The TVA Isn't Going Anywhere

 | Apr 15, 2013 | 6:00 PM EDT
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It is not going to happen. The Tennessee Valley Authority will remain a sovereign asset of the federal government for years to come. This should come as good news for investors and taxpayers. It is also good news for some Southern politicians.

The TVA is not what it appears. Many think of TVA as another large public utility. In many ways they are right. But it is much more.

Think of TVA as a regional development agency for seven southeastern states. Its charter is to stimulate economic development and support the nation's seventh-largest river system. TVA is responsible maintaining navigation, providing recreational opportunities and protecting water quality in a 41,000-square-mile watershed.

As part of its regional development responsibilities, TVA supplies power. The "profit" from that power pays for TVA's regional development responsibilities.

As a government utility, TVA is a not-for profit entity. This arrangement is more common than many might expect. More than 99% percent of the nation's utilities are not-for profit. This includes about 900 cooperative and 2,000 government-owned utilities.

TVA is an odd duck. It is an independent federal agency that has no direct ties to the Department of Energy or to any other agency. Because it is self-sustaining, it no longer requires taxpayer funds to operate.

But what makes TVA truly unusual is its regulatory structure. Most utilities are either deregulated utilities, such as Consolidated Edison (ED) and Northeast Utilities (NU), or regulated utilities, such as Southern Co. (SO) and SCANA (SCG). There are even utilities operating in both regulated and deregulated regions, such as Entergy (ETR) and NextEra Energy (NEE). Then there is TVA.

TVA regulates itself and sets its own rates. Since there are no profits, any savings go to regional development and power users.

For the federal government to sell TVA, it would need to separate TVA's social programs from the underlying utility (the social consequences of such a separation are another topic). After a separation, what could taxpayers expect to get for the utility?

The short answer is, not much.

The longer answer is, a mess. First, before TVA could be spun off, Congress and the seven state governments would have to change their statutes and regulations. That alone can take years.

Second, as a utility, TVA is not what many expect: TVA is a bulk power wholesaler. It is not a distribution utility. TVA generates and sells power to other utilities for resale. Most of its utility assets are tied up in power plants and transmission lines.

But TVA's customers are captive. Congress created a virtual fence around TVA's customers to make it statutorily impossible for competing utilities to offer services. Any change in federal statutes would likely unleash TVA's wholesale customers. In all likelihood, such a change would have the effect of restructuring TVA's generators and making them deregulated assets.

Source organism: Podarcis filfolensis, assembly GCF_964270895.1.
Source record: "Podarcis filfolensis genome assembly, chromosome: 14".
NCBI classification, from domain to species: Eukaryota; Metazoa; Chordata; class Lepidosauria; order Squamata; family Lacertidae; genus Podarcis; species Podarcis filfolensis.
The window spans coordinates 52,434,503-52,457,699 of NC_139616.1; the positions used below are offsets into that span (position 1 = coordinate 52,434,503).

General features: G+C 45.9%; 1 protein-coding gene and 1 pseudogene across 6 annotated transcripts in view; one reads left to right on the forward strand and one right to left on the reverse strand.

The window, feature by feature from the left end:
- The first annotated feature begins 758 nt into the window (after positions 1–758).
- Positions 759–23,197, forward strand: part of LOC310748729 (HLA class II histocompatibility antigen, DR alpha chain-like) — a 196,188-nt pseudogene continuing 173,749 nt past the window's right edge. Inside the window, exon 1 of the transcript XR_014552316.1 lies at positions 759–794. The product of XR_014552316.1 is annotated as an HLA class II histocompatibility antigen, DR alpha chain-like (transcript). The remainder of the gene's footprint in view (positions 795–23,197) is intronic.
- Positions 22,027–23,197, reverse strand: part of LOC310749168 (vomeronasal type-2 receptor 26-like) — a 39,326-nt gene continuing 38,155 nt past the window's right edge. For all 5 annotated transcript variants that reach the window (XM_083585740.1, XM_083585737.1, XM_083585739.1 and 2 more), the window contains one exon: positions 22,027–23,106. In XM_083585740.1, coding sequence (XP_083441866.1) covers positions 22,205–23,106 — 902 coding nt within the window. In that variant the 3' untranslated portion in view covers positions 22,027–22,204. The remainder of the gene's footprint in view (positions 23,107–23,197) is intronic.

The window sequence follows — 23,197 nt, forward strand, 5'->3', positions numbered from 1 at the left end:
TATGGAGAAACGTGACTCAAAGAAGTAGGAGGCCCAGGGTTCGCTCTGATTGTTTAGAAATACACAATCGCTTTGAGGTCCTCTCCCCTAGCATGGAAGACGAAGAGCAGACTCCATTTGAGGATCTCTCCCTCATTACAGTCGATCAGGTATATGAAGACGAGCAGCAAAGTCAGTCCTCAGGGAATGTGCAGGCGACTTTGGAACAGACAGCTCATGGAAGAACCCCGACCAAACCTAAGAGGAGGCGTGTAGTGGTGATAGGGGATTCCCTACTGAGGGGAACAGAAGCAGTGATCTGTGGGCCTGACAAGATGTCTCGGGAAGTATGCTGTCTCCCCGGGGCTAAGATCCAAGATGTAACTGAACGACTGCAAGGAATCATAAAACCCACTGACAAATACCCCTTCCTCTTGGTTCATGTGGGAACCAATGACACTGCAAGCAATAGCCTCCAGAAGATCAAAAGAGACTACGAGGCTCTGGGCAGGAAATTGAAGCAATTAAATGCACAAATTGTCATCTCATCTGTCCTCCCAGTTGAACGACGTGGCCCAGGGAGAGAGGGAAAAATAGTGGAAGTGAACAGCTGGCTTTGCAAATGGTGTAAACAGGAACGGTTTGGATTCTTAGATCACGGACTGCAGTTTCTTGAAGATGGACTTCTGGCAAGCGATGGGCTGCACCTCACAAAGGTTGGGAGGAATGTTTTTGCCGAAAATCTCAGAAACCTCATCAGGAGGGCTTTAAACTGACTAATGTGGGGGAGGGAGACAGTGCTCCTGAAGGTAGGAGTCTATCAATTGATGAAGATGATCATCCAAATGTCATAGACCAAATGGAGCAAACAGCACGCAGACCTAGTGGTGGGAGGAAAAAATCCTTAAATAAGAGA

As investors learned in other states, if TVA relies on the deregulated power markets for valuation, its generators could be worth much less than they would be if they were regulated.

A work-around would be for affected states to capture TVA generating assets and treat those generators as state-regulated assets. But this is not as easy as it sounds. The minute the power crosses state lines, it is engaged in interstate commerce and subject to federal laws.

In either event, potential buyers would have to assume the legal, regulatory and economic liabilities of 37,000 megawatts worth of power plant capacity. This includes 50 coal-fired units, 113 hydroelectric units, six nuclear units (and one under construction), 98 gas or oil-fired units and nine diesel units.

Worse, TVA's 15,900 miles of transmission lines were not designed for sharing. Whoever buys TVA's transmission lines would need additional capital to upgrade and integrate TVA's system with the rest of the region.

Finally, even though politicians of both parties have offered the idea of selling TVA, many republicans oppose such a sale. According to the Chattanooga Times Free Press, "Southern Republicans slammed President Barack Obama's proposed TVA overhaul, calling it misguided, vague and unrealistic." Sen. Saxby Chambliss (R., Ga.) called it "a major, major decision." Several used the phrase "out of the blue." Sen. Johnny Isakson (R., Ga.) said, "It's not going to go anywhere. I don't want to have a big fight over it."

Isakson may be right. In the big picture, TVA is flea dust, and the return on political effort to sell TVA is too low. TVA falls in Washington's "too hard" pile.

What may be possible would be for Congress to consider selling utilities that come under the purview of the Department of Energy and Department of Defense. Those assets tend to be more digestible and easier to spin off. But that is a subject for later discussion.

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